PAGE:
You may be wondering if you are able to speak after a laryngectomy. Our voice is one of the things that makes us unique since it is our way of communicating thoughts and feelings. A laryngectomy will change the way you speak and the sound of your voice, but there are some ways to gain back the power of speech.
Your voice is a big part of your identity – it’s how you express your thoughts, feelings and ideas. After surgery, whilst in hospital, the quickest way to communicate with family, friends and healthcare professionals is through the use of writing and gestures. It may help to practice some simple gestures and ways of communicating prior to your surgery with your family and friends. There are also apps available for smartphones that can help translate text to speech. Once you are home after surgery there is hope that you will quickly learn a new way to regain your voice.
Losing your natural voice can initially be quite upsetting, and have a large impact on your ability to communicate as well as your sense of identity. But the good news is that there are several ways to regain your voice and speak after a laryngectomy. In most cases you will have already been in contact with your Speech and Language Therapist prior to your surgery, they will help advise you of voicing methods that can be learned after surgery to develop your new voice.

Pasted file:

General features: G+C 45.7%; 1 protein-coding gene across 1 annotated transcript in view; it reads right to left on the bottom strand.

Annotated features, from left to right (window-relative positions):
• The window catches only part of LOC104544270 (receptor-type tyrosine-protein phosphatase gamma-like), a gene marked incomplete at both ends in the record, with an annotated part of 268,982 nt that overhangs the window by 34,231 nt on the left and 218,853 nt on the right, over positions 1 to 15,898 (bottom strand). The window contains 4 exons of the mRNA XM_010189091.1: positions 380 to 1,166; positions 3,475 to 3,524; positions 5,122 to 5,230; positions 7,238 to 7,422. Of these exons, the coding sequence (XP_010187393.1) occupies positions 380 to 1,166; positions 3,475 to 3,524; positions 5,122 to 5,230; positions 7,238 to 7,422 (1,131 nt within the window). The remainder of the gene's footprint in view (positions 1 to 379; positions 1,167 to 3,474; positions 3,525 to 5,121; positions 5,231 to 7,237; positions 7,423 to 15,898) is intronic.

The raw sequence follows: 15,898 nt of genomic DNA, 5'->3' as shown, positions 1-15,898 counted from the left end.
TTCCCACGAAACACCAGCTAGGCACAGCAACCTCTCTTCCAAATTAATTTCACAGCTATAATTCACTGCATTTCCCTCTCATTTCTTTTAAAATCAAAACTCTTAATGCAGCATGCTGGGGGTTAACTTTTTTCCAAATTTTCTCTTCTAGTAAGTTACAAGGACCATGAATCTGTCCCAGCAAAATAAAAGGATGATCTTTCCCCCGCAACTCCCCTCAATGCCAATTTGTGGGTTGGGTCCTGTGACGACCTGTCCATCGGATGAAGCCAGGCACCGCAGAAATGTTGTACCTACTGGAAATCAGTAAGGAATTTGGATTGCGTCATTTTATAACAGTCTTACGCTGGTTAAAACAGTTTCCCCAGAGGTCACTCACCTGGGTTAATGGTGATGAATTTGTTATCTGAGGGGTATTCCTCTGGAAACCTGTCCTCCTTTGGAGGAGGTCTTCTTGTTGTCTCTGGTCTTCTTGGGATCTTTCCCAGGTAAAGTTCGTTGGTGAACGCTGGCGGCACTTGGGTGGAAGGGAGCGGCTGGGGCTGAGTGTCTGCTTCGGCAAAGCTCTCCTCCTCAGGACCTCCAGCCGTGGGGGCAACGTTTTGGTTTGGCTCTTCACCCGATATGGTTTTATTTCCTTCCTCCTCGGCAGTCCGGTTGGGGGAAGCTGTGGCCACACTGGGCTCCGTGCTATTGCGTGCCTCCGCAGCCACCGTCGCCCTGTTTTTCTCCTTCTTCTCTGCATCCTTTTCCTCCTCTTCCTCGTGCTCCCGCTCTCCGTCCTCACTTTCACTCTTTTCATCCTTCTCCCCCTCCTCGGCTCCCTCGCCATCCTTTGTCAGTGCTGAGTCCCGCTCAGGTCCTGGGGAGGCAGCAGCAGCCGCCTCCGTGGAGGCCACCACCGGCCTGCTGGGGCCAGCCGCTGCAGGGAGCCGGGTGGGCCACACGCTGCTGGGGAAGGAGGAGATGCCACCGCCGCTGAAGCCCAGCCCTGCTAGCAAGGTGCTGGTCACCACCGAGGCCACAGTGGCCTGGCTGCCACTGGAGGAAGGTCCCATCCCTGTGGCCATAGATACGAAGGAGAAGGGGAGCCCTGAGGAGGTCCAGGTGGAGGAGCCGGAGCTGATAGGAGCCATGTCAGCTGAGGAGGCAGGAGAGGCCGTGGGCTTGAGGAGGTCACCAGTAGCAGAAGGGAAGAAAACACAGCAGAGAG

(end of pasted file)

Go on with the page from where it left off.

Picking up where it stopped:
Before a laryngectomy
Before a laryngectomy, your voice was produced by your vocal cords. The vocal cords are located in your larynx, also known as your voice box and are the source of the natural voice, during exhalation the air passes the vocal cords, which produces sound through a rhythmic opening and closing.
After a laryngectomy
Having a total laryngectomy removes your larynx and vocal cords, so the way you speak after a laryngectomy is going to change. Your voice will sound different than it did before because it is no longer coming from your vocal cords.
There are 3 different methods for voice rehabilitation following a laryngectomy:
- Speaking with a voice prosthesis
- Speaking with an electrolarynx
- Oesophageal and tracheoesophageal speech